[The other composer on this postage stamp is Gilles de Binche (called Binchois; also known as Gilles de Bins; c. 1400 – 20 September 1460). He was from the Low Countries, one of the earliest members of the Burgundian school and one of the three most famous composers of the early 15th century. While often ranked behind his contemporaries Guillaume Dufay and John Dunstable by contemporary scholars, his works were still cited, borrowed and used as source material after his death. He eventually retired in Soignies, evidently with a substantial pension for his long years of excellent service to the Burgundian court.]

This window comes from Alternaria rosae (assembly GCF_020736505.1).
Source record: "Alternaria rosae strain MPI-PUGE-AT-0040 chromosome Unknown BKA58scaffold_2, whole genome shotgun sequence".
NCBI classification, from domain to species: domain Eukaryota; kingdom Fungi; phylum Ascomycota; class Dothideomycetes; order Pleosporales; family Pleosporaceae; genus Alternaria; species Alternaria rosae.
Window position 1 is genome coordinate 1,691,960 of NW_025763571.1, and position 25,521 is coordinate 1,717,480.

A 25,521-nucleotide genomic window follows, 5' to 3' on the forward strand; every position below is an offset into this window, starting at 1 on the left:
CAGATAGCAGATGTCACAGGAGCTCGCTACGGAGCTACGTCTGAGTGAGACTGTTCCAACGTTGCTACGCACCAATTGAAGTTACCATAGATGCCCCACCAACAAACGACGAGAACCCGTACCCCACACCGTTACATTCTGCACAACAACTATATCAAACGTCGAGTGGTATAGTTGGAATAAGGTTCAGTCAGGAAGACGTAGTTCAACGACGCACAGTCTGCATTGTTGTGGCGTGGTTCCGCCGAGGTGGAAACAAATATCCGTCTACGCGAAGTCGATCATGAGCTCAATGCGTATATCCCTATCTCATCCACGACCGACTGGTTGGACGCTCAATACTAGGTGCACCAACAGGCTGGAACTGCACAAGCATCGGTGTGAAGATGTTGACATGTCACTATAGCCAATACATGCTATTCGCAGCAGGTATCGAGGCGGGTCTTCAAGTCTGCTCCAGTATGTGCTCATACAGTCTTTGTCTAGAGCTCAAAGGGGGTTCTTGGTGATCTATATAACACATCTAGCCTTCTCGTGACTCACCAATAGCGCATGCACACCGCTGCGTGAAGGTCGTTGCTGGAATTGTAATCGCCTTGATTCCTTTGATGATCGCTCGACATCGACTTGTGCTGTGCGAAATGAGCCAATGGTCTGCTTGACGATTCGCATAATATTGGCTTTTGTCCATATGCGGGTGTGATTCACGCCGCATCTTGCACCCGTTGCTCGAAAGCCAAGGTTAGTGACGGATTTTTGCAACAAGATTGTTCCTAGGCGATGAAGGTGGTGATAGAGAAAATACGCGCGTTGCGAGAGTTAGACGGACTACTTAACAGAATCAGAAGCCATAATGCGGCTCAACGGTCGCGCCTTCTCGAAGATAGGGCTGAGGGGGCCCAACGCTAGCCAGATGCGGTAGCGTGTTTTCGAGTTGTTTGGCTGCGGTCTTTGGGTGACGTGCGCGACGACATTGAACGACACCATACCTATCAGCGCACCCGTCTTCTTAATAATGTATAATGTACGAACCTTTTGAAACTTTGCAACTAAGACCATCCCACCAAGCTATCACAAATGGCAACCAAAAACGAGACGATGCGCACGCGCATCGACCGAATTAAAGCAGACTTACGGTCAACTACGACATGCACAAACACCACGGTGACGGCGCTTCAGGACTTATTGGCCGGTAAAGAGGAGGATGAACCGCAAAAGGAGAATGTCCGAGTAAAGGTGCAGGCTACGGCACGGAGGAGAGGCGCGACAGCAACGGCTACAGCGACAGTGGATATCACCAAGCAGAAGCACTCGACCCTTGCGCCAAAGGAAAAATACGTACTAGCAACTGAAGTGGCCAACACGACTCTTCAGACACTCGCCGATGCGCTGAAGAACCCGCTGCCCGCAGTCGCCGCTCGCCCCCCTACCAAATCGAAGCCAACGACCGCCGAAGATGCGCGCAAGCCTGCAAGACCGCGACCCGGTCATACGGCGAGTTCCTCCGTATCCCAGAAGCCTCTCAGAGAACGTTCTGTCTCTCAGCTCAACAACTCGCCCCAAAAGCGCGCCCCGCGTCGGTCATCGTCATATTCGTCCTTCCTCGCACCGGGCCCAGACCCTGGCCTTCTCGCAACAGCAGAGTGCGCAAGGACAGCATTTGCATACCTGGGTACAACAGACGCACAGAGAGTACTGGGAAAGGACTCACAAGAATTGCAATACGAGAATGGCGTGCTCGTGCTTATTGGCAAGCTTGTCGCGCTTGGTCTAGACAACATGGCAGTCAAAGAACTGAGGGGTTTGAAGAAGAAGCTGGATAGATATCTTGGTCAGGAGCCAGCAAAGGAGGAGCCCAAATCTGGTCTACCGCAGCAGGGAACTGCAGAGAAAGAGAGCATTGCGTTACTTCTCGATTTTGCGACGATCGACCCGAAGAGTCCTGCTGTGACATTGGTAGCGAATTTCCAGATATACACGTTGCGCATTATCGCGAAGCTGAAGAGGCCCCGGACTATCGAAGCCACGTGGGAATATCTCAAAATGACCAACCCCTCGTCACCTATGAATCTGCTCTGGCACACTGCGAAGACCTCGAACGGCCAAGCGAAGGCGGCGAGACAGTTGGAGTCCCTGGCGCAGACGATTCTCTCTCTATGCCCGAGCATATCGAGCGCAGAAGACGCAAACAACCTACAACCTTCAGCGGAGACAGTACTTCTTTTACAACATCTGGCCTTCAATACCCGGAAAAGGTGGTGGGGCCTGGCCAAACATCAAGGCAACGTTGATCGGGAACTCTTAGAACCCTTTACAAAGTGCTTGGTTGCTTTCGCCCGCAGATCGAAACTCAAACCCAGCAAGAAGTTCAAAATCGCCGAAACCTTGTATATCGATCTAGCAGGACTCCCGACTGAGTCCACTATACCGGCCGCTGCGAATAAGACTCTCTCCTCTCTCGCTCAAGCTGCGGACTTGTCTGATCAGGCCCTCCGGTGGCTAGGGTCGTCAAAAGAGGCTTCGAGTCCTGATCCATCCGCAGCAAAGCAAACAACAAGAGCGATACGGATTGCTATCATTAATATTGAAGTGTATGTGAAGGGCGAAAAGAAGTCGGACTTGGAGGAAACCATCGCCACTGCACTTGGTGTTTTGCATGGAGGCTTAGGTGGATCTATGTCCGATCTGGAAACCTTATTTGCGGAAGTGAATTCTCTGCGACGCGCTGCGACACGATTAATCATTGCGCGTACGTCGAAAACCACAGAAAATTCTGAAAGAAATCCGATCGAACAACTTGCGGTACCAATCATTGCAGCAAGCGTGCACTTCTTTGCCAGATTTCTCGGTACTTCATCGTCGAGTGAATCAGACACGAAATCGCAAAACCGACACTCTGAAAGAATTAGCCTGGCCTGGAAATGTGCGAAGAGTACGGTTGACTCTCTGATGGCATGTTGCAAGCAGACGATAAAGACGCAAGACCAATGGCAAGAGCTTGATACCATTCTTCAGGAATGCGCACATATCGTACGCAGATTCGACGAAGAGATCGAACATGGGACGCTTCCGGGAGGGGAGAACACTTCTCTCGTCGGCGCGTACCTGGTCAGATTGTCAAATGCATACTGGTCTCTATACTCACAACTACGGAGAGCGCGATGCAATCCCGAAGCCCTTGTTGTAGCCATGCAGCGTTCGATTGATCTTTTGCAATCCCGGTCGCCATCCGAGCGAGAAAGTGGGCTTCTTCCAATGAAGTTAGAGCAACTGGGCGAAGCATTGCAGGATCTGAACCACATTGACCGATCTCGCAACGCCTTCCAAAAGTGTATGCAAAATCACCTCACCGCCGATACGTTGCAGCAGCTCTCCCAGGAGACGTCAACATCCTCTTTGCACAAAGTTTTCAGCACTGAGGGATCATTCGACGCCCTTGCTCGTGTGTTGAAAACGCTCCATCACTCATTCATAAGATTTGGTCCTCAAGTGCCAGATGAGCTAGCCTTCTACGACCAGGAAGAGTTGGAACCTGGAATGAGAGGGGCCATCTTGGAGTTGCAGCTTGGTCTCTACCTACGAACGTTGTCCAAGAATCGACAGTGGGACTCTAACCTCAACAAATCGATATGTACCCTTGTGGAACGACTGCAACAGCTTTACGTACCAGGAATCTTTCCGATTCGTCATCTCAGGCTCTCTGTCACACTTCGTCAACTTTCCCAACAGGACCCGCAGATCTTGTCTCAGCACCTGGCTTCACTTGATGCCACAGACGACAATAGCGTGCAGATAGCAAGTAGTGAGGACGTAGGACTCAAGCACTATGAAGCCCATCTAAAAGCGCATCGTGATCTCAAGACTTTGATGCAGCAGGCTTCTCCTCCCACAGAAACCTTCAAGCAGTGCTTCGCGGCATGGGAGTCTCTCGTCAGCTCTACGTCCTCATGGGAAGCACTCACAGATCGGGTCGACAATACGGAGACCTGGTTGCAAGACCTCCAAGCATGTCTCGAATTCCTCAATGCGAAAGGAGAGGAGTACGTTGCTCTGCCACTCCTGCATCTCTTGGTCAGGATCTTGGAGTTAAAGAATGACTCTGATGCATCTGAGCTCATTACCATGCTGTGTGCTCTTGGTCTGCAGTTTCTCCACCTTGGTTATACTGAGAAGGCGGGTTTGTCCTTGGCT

This stamp, issued in 2006, was one of a set of five recognizing polyphonic composers of the Renaissance.  Used separately, they also appeared as a souvenir sheet, or booklet, which can be seen HERE.

BD:   Composers today seem to be thinking they’ve got to write music that will last through the ages, and that is the wrong approach.

Springfels:   Right.  I was talking with friends the other night about the idea that early European culture had a much more participatory role in music-making and art-making.  In other words, art was not a separate function.  It was something that everybody did, to a point, and we’ve lost that a lot.  That was even true in the 19th century.  Most of the great string quartets were written for amateurs, or written for an amateur market as well as professional market.  It’s very easy to be curmudgeonly, but if anything disturbs me about the